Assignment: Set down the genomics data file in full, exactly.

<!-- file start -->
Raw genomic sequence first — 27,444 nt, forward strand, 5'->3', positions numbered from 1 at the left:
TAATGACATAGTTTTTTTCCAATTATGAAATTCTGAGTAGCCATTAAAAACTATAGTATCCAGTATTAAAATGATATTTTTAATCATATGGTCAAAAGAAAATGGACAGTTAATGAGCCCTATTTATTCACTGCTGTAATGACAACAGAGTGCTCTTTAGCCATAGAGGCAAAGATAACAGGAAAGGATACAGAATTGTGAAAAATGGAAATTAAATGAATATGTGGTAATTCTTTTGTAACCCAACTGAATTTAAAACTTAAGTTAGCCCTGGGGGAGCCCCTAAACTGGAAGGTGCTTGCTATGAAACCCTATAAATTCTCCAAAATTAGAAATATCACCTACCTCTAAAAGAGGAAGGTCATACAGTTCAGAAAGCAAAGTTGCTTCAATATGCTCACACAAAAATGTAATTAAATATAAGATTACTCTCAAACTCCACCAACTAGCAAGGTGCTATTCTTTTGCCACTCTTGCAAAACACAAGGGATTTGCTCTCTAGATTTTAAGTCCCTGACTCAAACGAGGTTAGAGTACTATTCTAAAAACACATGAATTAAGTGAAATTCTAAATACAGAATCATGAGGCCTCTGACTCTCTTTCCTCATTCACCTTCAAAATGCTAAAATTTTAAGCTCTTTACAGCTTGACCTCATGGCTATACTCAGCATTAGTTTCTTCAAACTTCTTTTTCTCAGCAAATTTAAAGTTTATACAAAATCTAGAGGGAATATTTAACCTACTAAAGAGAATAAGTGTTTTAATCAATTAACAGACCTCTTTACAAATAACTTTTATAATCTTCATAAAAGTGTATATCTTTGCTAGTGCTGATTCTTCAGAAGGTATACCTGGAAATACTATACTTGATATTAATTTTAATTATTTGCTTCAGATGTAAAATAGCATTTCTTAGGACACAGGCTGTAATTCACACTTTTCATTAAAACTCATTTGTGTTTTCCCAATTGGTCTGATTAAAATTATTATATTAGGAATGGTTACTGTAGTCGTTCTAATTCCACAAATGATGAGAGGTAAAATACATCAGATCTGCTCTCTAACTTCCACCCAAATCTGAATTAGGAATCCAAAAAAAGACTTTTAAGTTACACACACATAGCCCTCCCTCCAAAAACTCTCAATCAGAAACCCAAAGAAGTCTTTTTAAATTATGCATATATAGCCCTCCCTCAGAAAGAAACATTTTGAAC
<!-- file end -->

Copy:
Raw genomic sequence first — 27,444 nt, forward strand, 5'->3', positions numbered from 1 at the left:
TAATGACATAGTTTTTTTCCAATTATGAAATTCTGAGTAGCCATTAAAAACTATAGTATCCAGTATTAAAATGATATTTTTAATCATATGGTCAAAAGAAAATGGACAGTTAATGAGCCCTATTTATTCACTGCTGTAATGACAACAGAGTGCTCTTTAGCCATAGAGGCAAAGATAACAGGAAAGGATACAGAATTGTGAAAAATGGAAATTAAATGAATATGTGGTAATTCTTTTGTAACCCAACTGAATTTAAAACTTAAGTTAGCCCTGGGGGAGCCCCTAAACTGGAAGGTGCTTGCTATGAAACCCTATAAATTCTCCAAAATTAGAAATATCACCTACCTCTAAAAGAGGAAGGTCATACAGTTCAGAAAGCAAAGTTGCTTCAATATGCTCACACAAAAATGTAATTAAATATAAGATTACTCTCAAACTCCACCAACTAGCAAGGTGCTATTCTTTTGCCACTCTTGCAAAACACAAGGGATTTGCTCTCTAGATTTTAAGTCCCTGACTCAAACGAGGTTAGAGTACTATTCTAAAAACACATGAATTAAGTGAAATTCTAAATACAGAATCATGAGGCCTCTGACTCTCTTTCCTCATTCACCTTCAAAATGCTAAAATTTTAAGCTCTTTACAGCTTGACCTCATGGCTATACTCAGCATTAGTTTCTTCAAACTTCTTTTTCTCAGCAAATTTAAAGTTTATACAAAATCTAGAGGGAATATTTAACCTACTAAAGAGAATAAGTGTTTTAATCAATTAACAGACCTCTTTACAAATAACTTTTATAATCTTCATAAAAGTGTATATCTTTGCTAGTGCTGATTCTTCAGAAGGTATACCTGGAAATACTATACTTGATATTAATTTTAATTATTTGCTTCAGATGTAAAATAGCATTTCTTAGGACACAGGCTGTAATTCACACTTTTCATTAAAACTCATTTGTGTTTTCCCAATTGGTCTGATTAAAATTATTATATTAGGAATGGTTACTGTAGTCGTTCTAATTCCACAAATGATGAGAGGTAAAATACATCAGATCTGCTCTCTAACTTCCACCCAAATCTGAATTAGGAATCCAAAAAAAGACTTTTAAGTTACACACACATAGCCCTCCCTCCAAAAACTCTCAATCAGAAACCCAAAGAAGTCTTTTTAAATTATGCATATATAGCCCTCCCTCAGAAAGAAACATTTTGAAC